- In a recent study, researchers at Ohio State University analyzed data from Columbus, OH's 311 system — a platform for residents to report non-emergency issues to the city — and discovered certain non-drug-related service requests correlate to hotspots for opioid use and overdoses.
- The researchers found 10 of the 21 classifications of 311 requests consistently correlated with opioid and overdose hotspots: code violations; street lighting; public health violations such as pests; water/sewer; animal complaints; abandoned vehicles and trash/litter.
- The research supports the idea that the rate of opioid overdoses is higher in neighborhoods with greater socioeconomic stresses, such as poverty, deprivation and isolation. "This is not just a correlational study. We're also driven by this theory that opioid use disorder is rooted in social and economic distress, and we're trying to find other ways to measure that in a more dynamic way," said Harvey Miller, the study's senior author and director of the Center for Urban and Regional Analysis.
Data digitization has brought a slew of information to city workers' fingertips. The hard part is not just identifying the best source of data, but then extracting relevant information and finding the best ways to use it.
Many cities rely on census data to influence issue responses, such as for opioid overdoses. But that data isn't released frequently, which is a problem when dealing with dynamic issues such as opioid use or poverty. Data from 311 is frequently updated, sometimes daily, which can provide an accurate and up-to-date look at conditions and allows for a more tailored, and potentially more effective, response.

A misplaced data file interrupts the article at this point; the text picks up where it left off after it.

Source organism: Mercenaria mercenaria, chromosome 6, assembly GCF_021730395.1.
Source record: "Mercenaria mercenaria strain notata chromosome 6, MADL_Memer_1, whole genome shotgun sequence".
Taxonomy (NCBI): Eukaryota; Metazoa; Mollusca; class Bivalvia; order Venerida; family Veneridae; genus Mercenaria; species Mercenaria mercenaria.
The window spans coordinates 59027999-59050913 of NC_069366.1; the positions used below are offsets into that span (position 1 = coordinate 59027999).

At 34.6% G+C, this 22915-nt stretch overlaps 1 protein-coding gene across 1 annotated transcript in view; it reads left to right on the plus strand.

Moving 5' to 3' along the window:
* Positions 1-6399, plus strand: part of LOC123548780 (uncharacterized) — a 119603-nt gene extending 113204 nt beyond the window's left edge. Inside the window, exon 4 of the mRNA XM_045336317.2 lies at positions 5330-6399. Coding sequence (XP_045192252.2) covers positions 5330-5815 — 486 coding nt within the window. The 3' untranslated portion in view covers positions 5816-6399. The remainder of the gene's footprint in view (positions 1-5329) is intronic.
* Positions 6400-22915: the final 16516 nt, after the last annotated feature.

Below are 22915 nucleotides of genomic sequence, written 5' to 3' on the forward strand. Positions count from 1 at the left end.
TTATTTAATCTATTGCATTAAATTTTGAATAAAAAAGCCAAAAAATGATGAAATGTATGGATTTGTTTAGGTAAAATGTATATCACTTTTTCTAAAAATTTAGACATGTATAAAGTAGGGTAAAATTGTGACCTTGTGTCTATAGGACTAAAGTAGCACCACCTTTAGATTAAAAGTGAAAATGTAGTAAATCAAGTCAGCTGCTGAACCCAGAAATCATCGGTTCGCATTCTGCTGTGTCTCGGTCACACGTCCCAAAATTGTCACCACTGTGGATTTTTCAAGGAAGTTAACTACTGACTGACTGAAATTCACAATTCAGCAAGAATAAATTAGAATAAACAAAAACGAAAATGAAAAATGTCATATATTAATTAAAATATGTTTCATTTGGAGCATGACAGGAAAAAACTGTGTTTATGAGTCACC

This study shows that previously untapped or underutilized data sources hold promise for creating solutions to cities' pressing challenges. Looking at neighborhood-level data instead of just individual citizen data for opioid use disorder could provide deeper insight into the complex problem. That could guide policy decisions about how to equitably distribute resources to citizens in the most need.
"There are other forms of found data, or data exhaust, that have been thrown off as part of normal processes of daily life or a city operating. I think if we use this data carefully, we can recognize things that were missing in our traditional data sources," Miller said.
311 data increasingly is viewed as a valuable asset because of the organic way it is gathered and the low likelihood of false reports. Citizens directly and efficiently communicate with a city via phone, email or app to express specific community needs. The city does not have to perform outreach or do guesswork about which issues are most important to residents.
The 10 classifications of predictor 311 requests do not necessarily show causation for opioid use disorder and overdoses, they simply show a correlation and suggest a tie to socioeconomic disparities. The researchers do not consider their 311 analysis method to be a predictive tool for policing. Rather, they view it as a way for cities to gain more insight into the opioid crisis and to help with strategic resource planning and community outreach.
Using 311 requests or other alternative datasets can be performed anywhere and does not exclusively pertain to Columbus, Miller said. However, a major barrier is that cities do not have consistent 311 request classifications, or taxonomies, and over time they sometimes change how they classify requests.
"This method could be applied anywhere. ... But I think the results may differ in different cities because their classification systems are different," Miller said. "One implication of our research is we need either a national consistent classification system for 311 data, or at least a way to be able to map these different definitions among communities so we can make comparisons."